Dustin Hoffman debuts as director
Shot in the British countryside, the film centers on a trio of retired opera singers happily living out their sunset years in an idyllic care home for aging musicians.
The peace is broken by the arrival of a mysterious new resident, who turns out to be their former singing partner, and the ex-wife of one of the principal characters.
For Hoffman, stepping behind the camera for the first time after nearly five decades as an actor, it was the script for “Quartet” that convinced him the time was right to direct.
“When I read it on the airplane, I started crying and I don’t really respond to scripts that way,” Hoffman said.
“One of the things I’m drawn to is what is invisible in our society,” he added. “And with aging, at least in America, people put their parents in nursing homes to get rid of them. There’s a shying away from the inevitable, I guess.”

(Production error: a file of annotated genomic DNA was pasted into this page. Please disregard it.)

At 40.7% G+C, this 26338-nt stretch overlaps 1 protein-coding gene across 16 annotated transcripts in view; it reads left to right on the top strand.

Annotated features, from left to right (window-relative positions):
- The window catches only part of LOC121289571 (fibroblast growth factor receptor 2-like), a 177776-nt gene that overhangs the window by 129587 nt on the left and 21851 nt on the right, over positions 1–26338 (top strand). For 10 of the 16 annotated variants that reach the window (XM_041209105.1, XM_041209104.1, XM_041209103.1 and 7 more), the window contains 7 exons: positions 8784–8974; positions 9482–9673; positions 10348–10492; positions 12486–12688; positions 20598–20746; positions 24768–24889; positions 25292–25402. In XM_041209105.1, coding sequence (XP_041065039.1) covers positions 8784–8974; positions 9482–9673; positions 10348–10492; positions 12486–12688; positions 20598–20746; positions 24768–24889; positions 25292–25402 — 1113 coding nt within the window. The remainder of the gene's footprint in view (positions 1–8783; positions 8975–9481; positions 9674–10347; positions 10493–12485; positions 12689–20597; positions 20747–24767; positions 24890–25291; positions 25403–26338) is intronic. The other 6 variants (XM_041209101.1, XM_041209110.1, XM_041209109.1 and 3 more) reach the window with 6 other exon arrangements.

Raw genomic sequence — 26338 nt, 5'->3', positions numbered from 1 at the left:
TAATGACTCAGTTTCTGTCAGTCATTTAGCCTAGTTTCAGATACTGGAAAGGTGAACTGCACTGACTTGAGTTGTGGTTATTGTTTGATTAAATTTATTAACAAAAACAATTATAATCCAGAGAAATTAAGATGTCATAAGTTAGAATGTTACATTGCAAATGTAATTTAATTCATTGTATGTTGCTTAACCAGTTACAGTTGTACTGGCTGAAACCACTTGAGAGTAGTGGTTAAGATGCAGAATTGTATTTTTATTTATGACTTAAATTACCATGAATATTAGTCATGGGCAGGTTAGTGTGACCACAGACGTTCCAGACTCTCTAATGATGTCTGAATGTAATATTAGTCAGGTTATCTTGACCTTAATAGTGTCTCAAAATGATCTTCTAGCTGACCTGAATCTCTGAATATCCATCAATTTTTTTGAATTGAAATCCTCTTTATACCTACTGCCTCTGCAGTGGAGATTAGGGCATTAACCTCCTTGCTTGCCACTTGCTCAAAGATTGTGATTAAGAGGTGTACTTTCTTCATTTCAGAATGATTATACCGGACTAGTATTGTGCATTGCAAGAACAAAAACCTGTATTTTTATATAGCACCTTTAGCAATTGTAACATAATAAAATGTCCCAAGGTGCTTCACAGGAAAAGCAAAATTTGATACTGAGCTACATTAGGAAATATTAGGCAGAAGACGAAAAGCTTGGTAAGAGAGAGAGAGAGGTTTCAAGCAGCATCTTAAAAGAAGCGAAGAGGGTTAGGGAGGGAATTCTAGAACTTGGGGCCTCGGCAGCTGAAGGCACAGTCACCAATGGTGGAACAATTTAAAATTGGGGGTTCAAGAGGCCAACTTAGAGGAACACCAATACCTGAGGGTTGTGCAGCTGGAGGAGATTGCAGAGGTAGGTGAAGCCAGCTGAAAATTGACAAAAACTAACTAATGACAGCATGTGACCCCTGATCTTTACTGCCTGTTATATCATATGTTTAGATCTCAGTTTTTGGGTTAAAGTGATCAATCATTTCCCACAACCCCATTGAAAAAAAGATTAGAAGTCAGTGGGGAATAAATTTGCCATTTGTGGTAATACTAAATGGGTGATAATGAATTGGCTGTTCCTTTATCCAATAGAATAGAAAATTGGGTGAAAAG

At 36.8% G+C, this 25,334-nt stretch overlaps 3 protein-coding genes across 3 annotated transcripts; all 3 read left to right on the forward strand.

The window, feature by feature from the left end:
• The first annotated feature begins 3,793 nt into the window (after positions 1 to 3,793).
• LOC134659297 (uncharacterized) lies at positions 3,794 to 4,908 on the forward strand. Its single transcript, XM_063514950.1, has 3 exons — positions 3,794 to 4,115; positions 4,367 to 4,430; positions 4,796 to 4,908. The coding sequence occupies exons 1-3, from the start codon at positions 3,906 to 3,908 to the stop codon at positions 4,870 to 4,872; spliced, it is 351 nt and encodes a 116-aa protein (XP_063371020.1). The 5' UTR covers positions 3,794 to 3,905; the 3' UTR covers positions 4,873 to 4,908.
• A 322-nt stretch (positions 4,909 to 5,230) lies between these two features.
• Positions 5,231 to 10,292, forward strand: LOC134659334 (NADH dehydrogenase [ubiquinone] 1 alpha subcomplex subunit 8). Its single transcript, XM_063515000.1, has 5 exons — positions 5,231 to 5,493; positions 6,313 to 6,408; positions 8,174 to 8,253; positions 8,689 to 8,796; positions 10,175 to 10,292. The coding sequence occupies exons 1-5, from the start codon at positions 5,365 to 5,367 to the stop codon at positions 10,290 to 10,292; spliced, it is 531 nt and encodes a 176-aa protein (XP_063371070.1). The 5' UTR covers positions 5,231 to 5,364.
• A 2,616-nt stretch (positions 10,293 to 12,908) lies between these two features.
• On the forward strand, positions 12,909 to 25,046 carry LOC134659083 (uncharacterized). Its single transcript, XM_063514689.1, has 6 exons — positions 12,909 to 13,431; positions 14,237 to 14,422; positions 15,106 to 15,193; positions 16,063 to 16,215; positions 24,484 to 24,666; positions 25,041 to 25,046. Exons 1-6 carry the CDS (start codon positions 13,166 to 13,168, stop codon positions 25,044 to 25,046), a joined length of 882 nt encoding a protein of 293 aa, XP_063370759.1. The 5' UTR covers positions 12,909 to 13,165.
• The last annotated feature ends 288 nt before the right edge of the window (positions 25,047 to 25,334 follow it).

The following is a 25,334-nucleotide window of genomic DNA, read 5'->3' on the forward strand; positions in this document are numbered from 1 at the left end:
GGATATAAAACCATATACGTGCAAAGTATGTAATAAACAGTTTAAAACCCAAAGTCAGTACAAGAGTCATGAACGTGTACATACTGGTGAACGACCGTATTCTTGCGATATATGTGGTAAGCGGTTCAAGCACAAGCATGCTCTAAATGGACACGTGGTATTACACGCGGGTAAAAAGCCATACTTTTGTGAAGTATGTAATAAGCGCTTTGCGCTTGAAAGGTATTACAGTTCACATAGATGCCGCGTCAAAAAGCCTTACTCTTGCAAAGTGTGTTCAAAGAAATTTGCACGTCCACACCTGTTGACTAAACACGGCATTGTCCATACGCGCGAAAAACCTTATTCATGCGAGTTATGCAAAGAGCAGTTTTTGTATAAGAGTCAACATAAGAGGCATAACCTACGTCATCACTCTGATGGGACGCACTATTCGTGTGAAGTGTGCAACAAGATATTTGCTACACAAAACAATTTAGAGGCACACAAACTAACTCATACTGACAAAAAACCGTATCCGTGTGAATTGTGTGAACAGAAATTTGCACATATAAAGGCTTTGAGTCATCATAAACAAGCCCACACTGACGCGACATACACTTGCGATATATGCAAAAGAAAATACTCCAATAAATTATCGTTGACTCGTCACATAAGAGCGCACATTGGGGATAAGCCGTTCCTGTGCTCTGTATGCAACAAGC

Adapted by Ronald Harwood from his own play, “Quartet” has received largely positive reviews and has drawn comparisons to 2011 charmer “The Best Exotic Marigold Hotel,” which was an unexpected success at the box office.
Actress Dame Maggie Smith plays Jean Horton, a once-famous diva whose arrival at Beecham House shatters the peaceful existence of her ex-husband Reggie, played by Tom Courtenay.
Rounding out the principal cast is Billy Connolly, who steals almost every scene as the wise-cracking and raunchy Wilfred, and Pauline Collins as kind-hearted Cecily, whose slow fall into dementia brings both comedy and drama to the film.
With their retirement home in peril of closing because of lack of funds, the trio must convince Jean to step out of retirement and join them on stage at the home’s annual fund-raiser concert in honor of Verdi’s birthday.